The full 2015 PowerShares Series schedule with field of players is as follows:

Tuesday, March 24: Salt Lake City, Utah (Huntsman Center at the University of Utah) “Champions Shootout” featuring Andre Agassi, Jim Courier, James Blake, Mark Philippoussis

Wednesday, March 25: Los Angeles, Calif., (Galen Center at USC) “SoCal Honda Dealers Helpful Cup” featuring Pete Sampras, Andy Roddick, Jim Courier, James Blake

Wednesday, April 1: Lincoln, Neb., (Pinnacle Bank Arena at University of Nebraska) “Champions Cup Presented by Woods Park Tennis” featuring John McEnroe, Andy Roddick, Jim Courier, James Blake

Thursday, April 2: Chicago, Ill. (Sears Centre) “PowerShares QQQ Challenge” featuring John McEnroe, Andy Roddick, Jim Courier, James Blake

Thursday, April 16: Austin, Texas (Cedar Park Center) “Champions Shootout” featuring John McEnroe, Andy Roddick, Jim Courier, James Blake

Friday, April 17: Little Rock, Ark. (Jack Stephens Center at the UALR) “Champions Cup” featuring John McEnroe, Andy Roddick, Jim Courier, Mark Philippoussis

Saturday, April 18: Dallas, Texas (Moody Coliseum at SMU) “Champions Showdown” featuring John McEnroe, Andy Roddick, Jim Courier, Mark Philippoussis

Wednesday, April 22: Boston, Mass. (Agganis Arena at Boston University) “Champions Cup” featuring John McEnroe, Andy Roddick, Jim Courier, James Blake

Thursday, April 23: Richmond, Va., (Siegel Center at VCU) “Champions Challenge” featuring John McEnroe, Andy Roddick, Jim Courier, James Blake

Wednesday, April 29: Minneapolis, Minn. (Target Center) “Champions Shootout” featuring John McEnroe, Andy Roddick, Michael Chang, James Blake

Thursday, April 30: Cincinnati, Ohio (Cintas Center at Xavier) “Champions Showdown” featuring John McEnroe, Andy Roddick, Michael Chang, James Blake

Saturday, May 2: Vancouver, Canada (Doug Mitchell Thunderbird Sports Centre at UBC) “Champions Showdown” featuring Pete Sampras, John McEnroe, Michael Chang, Mark Philippoussis

 

In 2014, McEnroe won the points title for the first time in the nine-year history of Champions Series tennis by winning events in Kansas City, Indianapolis, Nashville and Charlotte. McEnroe was followed in the points standings by Blake in second place and Roddick in third place.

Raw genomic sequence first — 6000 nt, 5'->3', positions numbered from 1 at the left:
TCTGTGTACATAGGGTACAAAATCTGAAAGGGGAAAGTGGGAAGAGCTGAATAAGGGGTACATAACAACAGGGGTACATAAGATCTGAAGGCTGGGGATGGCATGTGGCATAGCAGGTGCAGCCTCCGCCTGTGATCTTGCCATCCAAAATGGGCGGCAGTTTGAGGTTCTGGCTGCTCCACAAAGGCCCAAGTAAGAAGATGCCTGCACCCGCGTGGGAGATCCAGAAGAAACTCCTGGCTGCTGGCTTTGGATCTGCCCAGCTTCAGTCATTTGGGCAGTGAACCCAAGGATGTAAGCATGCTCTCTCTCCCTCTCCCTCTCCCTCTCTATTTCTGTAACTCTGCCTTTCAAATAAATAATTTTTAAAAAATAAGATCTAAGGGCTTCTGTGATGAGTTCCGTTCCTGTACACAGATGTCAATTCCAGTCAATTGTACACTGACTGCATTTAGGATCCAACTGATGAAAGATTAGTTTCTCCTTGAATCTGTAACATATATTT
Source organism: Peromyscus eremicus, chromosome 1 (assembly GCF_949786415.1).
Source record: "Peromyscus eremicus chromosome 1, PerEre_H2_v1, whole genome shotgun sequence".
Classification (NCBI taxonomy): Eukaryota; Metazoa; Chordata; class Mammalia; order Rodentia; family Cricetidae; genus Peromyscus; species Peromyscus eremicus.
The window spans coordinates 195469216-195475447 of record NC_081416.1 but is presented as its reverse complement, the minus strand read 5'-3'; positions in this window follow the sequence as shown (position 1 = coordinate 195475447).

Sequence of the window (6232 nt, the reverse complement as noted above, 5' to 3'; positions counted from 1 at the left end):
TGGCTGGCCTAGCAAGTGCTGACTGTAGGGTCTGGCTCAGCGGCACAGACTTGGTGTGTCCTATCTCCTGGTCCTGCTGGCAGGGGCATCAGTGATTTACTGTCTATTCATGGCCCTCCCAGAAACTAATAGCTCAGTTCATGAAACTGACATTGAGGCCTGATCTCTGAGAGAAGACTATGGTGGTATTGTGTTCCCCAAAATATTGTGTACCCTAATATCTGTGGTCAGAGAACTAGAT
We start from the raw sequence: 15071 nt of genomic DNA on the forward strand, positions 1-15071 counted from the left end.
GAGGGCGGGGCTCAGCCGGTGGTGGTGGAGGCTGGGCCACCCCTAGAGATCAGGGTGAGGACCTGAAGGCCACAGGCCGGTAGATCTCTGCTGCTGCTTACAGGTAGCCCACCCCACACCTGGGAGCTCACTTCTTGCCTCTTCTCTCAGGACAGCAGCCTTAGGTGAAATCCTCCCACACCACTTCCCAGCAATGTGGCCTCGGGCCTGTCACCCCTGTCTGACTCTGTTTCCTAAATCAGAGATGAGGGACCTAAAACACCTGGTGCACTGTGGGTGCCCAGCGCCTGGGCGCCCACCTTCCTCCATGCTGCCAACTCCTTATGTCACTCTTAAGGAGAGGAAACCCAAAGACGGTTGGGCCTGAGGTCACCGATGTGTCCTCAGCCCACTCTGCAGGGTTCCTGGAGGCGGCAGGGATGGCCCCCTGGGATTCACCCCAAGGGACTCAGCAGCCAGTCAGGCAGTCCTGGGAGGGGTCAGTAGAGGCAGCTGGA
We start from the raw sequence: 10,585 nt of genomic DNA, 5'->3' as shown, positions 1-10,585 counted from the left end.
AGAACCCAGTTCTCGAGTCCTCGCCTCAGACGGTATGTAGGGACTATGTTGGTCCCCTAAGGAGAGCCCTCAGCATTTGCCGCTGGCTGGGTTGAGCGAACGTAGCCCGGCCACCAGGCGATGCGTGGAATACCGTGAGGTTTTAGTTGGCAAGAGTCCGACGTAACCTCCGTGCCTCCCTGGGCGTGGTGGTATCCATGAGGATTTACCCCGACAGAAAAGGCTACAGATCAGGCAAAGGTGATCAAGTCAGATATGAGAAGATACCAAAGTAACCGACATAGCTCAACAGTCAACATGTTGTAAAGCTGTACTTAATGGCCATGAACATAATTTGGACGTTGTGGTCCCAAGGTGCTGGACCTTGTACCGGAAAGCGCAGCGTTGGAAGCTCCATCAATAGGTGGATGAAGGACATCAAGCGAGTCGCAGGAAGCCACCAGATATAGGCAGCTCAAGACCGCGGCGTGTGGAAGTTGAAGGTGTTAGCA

For more information on the series- www.PowerSharesSeries.com.

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Andy Roddick, James Blake and John Isner Team Up to Particpate in Justin Gimelstob Children’s Fund Tennis Exhibition

Justin Gimelstob Children’s Fund Tennis Exhibition

By Josh Meiseles, Special to Tennis Panorama News

(December 7, 2013) CHATHAM, NJ – Centercourt Athletic Club in Chatham, New Jersey played host to the Justin Gimelstob Children’s Fund Tennis Exhibition for the sixth time on Friday, as the star-studded event raised money for the former ATP pro’s foundation. The fundraiser amassed over $300,000 in support of comprehensive healthcare services for children with cancer and blood disorders. In conjunction with The Valerie Fund, a New Jersey-based non-profit organization, the event also included a free 10 & under tennis clinic.

 

“When we started this event and my foundation fifteen years ago, I could never have imagined it would have grown into what it is today,” said Gimelstob in a press release. “It brings me so much pleasure to come back home and bring world-class tennis with me…all for a great cause.”

 

A day after James Blake held his ninth annual Serving for a Cure event in New York City, the former ATP World No. 4 accompanied Gimelstob, Andy Roddick and John Isner for a few singles and doubles exhibition matches. Celebrities in attendance included David Duchovny, Anne V., Brooklyn Decker, ESPN sports business reporter Darren Rovell, New York Mets star pitcher Matt Harvey and former New Jersey Nets guard Kerry Kittles.